Questions currently being raised about the use of special course fees in the Kansas University School of Business also raise questions about how money raised by so-called “differential tuition” is being used in other KU schools.
Every professional school at KU collects additional per-hour fees for the courses they teach, ranging from $16.50 per hour in the School of Journalism to $211.50 in the School of Law. Only the College of Liberal Arts and Sciences doesn’t charge the per-hour fees.
Differential tuition first appeared on KU’s radar screen 20 years ago when the School of Engineering received approval from the Kansas Board of Regents to charge an additional $15 per credit hour to buy up-to-date equipment needed by students. By 2004, the schools of law, pharmacy and architecture also were charging differential tuition and the schools of business, education, journalism and fine arts were seeking permission to do the same.
At that time, the schools listed a variety of uses for the tuition money. Fine arts wanted to pay for facility renovations, staff positions and student services. Journalism wanted to use the money for technology improvements. Education said its money would to go student scholarships and increased pay for teachers who supervise student teachers. Business wanted to add majors and faculty positions and boost career advising as well as devote more money to scholarships.
All of the schools said they were responding to student demands and had student support for the fees. Now, however, some students are saying they aren’t convinced the money is being used as it was intended.
If the justification for differential tuition is to provide a better educational experience for students, some questions arise. Increased enrollment may be great for the school but it doesn’t necessarily mean each student is receiving better educational opportunities than before. Using the fees to provide more scholarships takes money from students who can afford to pay full tuition and gives it those who cannot, but does it provide a better education for anyone?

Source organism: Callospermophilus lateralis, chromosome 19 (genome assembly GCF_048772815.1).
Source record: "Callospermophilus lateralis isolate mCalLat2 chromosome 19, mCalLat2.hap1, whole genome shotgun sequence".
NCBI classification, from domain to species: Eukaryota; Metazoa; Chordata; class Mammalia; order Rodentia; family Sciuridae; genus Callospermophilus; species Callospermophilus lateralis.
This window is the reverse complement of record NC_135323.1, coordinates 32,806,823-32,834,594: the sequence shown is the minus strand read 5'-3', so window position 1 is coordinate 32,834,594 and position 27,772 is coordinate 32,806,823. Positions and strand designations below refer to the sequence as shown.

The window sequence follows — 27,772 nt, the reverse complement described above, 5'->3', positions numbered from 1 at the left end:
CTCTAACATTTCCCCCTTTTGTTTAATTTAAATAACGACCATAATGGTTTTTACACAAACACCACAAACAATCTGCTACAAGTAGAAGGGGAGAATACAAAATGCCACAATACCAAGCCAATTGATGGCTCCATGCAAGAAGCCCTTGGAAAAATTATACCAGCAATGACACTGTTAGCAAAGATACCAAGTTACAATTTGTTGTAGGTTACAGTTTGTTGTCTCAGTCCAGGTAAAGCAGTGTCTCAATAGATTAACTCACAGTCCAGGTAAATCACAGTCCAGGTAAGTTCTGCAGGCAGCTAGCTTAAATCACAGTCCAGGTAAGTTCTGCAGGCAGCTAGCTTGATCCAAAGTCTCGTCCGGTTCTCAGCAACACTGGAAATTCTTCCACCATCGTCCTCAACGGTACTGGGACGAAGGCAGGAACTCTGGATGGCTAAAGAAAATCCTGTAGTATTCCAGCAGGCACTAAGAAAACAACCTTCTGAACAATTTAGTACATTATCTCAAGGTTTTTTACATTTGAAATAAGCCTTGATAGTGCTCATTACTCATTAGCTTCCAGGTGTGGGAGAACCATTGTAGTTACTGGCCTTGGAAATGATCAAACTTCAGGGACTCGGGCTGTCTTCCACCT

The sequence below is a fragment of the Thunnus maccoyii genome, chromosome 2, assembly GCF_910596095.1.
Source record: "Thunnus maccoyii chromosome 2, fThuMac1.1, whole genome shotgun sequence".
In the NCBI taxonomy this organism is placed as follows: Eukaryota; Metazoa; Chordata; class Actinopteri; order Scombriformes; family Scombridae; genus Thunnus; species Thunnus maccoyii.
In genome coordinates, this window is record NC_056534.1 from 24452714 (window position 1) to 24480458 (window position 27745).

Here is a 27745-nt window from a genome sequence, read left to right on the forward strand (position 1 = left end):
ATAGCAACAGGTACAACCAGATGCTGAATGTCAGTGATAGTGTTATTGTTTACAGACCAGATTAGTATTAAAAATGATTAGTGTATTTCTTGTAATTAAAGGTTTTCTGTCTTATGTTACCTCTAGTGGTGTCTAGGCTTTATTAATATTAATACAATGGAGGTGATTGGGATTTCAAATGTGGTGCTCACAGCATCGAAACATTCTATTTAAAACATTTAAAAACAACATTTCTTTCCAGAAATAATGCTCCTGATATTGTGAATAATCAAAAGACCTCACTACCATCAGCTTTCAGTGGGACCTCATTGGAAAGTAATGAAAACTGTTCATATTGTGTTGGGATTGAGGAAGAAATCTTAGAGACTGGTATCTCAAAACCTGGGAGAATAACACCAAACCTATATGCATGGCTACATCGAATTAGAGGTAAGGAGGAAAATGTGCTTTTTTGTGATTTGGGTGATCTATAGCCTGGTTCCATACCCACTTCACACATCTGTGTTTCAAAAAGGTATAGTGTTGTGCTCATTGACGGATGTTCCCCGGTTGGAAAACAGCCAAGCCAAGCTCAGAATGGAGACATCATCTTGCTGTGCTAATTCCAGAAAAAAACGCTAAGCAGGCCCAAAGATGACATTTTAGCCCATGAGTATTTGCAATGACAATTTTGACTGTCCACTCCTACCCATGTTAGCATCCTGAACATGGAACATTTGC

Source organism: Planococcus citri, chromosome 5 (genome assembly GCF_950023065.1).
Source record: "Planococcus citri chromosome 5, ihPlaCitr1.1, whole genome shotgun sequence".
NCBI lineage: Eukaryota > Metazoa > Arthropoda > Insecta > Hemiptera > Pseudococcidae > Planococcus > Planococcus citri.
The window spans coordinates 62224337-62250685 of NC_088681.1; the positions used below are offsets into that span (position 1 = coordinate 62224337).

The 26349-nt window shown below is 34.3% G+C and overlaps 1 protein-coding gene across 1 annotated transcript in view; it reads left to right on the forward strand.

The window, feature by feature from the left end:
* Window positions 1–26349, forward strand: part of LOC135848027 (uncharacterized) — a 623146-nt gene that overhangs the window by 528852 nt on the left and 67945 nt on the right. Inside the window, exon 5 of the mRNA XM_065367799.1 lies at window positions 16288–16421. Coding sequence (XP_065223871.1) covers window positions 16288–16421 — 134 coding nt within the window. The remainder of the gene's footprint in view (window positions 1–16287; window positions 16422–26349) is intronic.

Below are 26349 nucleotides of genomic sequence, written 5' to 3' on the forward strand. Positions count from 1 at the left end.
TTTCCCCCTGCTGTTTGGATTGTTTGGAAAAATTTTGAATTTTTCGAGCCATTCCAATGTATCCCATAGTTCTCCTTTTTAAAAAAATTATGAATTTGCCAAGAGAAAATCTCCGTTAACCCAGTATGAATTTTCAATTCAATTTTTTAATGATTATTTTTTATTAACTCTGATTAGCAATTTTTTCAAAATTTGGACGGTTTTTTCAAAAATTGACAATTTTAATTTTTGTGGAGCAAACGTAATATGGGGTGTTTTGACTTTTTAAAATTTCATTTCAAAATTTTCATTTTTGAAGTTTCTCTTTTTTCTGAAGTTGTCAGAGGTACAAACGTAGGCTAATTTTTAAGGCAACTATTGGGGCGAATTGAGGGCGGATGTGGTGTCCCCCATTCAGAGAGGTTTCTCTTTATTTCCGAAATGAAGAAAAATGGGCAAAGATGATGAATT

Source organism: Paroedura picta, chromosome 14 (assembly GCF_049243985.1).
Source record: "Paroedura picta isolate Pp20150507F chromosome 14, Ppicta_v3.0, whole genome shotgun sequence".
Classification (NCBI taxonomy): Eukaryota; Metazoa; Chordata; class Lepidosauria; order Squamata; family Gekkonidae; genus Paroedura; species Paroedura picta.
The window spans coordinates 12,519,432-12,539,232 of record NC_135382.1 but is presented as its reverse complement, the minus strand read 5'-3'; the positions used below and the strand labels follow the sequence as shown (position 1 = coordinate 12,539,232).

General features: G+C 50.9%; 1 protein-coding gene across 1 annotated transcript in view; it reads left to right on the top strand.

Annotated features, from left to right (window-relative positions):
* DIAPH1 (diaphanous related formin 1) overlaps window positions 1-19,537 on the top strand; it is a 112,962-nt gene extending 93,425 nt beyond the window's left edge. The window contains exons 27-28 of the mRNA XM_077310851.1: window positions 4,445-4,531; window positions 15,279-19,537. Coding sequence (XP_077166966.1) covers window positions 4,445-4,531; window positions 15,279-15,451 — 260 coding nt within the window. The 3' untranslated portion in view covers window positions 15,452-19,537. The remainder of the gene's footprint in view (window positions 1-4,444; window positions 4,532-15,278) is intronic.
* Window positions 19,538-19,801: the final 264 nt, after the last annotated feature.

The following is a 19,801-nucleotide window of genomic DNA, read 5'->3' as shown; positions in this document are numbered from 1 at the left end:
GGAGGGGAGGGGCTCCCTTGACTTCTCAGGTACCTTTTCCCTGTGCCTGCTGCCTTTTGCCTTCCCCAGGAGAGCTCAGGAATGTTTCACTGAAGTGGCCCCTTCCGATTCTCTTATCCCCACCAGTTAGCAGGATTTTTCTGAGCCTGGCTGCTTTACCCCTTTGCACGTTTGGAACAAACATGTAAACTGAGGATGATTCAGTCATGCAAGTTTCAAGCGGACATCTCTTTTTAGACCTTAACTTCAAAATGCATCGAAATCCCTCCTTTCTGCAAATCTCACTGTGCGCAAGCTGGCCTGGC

Graduate students in the business school have pointed out that a student advisory committee that was supposed to help oversee the use of fee money had been allowed to lapse. What is the situation in other schools that charge the per-hour fees?
The fees are supposed to be “student driven” but KU’s website already is listing projected increases in the course fees for the next three academic years. The fees are scheduled to go up 6 percent across the board for the 2011-12 school year and another 4 percent for 2012-13. A footnote on the fee chart indicates: “With student support, course fees can be increased beyond the rates listed.” How is that “student support” measured? Did students have a chance to vote on the increases that already are listed? Even if they were, the vote wouldn’t have included many students who weren’t in the school at the time but still will be paying the fees. There’s no reason that the per-hour special fees necessarily should rise along with general tuition rates.
In the last decade, overall KU tuition has skyrocketed due to increased costs and state legislators who apparently are placing less value on supporting an affordable higher education system in Kansas. On top of that, university officials have instituted — and the regents have approved — a whole supplemental tuition system in the form of special course fees collected by individual schools.
It’s all in the name of providing a high quality education to students, KU officials say, but students can only benefit from that “quality” if they can afford to enroll.